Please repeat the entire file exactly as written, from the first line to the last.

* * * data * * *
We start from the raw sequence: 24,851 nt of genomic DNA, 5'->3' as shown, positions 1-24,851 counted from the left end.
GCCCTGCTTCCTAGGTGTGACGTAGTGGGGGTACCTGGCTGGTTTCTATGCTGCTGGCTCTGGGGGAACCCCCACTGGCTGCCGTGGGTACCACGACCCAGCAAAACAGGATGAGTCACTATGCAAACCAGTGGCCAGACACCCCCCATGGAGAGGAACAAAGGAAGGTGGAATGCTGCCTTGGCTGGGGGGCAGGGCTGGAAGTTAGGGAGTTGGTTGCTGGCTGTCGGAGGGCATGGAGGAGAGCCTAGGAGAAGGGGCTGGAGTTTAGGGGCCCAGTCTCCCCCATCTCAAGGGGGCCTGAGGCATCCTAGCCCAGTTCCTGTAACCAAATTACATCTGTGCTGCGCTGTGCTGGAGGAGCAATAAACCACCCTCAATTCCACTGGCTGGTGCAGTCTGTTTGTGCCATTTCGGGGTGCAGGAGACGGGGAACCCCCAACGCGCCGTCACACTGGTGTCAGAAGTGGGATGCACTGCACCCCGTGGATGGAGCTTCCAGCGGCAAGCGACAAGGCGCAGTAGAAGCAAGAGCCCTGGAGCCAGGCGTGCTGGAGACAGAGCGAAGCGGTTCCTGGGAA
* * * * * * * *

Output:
We start from the raw sequence: 24,851 nt of genomic DNA, 5'->3' as shown, positions 1-24,851 counted from the left end.
GCCCTGCTTCCTAGGTGTGACGTAGTGGGGGTACCTGGCTGGTTTCTATGCTGCTGGCTCTGGGGGAACCCCCACTGGCTGCCGTGGGTACCACGACCCAGCAAAACAGGATGAGTCACTATGCAAACCAGTGGCCAGACACCCCCCATGGAGAGGAACAAAGGAAGGTGGAATGCTGCCTTGGCTGGGGGGCAGGGCTGGAAGTTAGGGAGTTGGTTGCTGGCTGTCGGAGGGCATGGAGGAGAGCCTAGGAGAAGGGGCTGGAGTTTAGGGGCCCAGTCTCCCCCATCTCAAGGGGGCCTGAGGCATCCTAGCCCAGTTCCTGTAACCAAATTACATCTGTGCTGCGCTGTGCTGGAGGAGCAATAAACCACCCTCAATTCCACTGGCTGGTGCAGTCTGTTTGTGCCATTTCGGGGTGCAGGAGACGGGGAACCCCCAACGCGCCGTCACACTGGTGTCAGAAGTGGGATGCACTGCACCCCGTGGATGGAGCTTCCAGCGGCAAGCGACAAGGCGCAGTAGAAGCAAGAGCCCTGGAGCCAGGCGTGCTGGAGACAGAGCGAAGCGGTTCCTGGGAA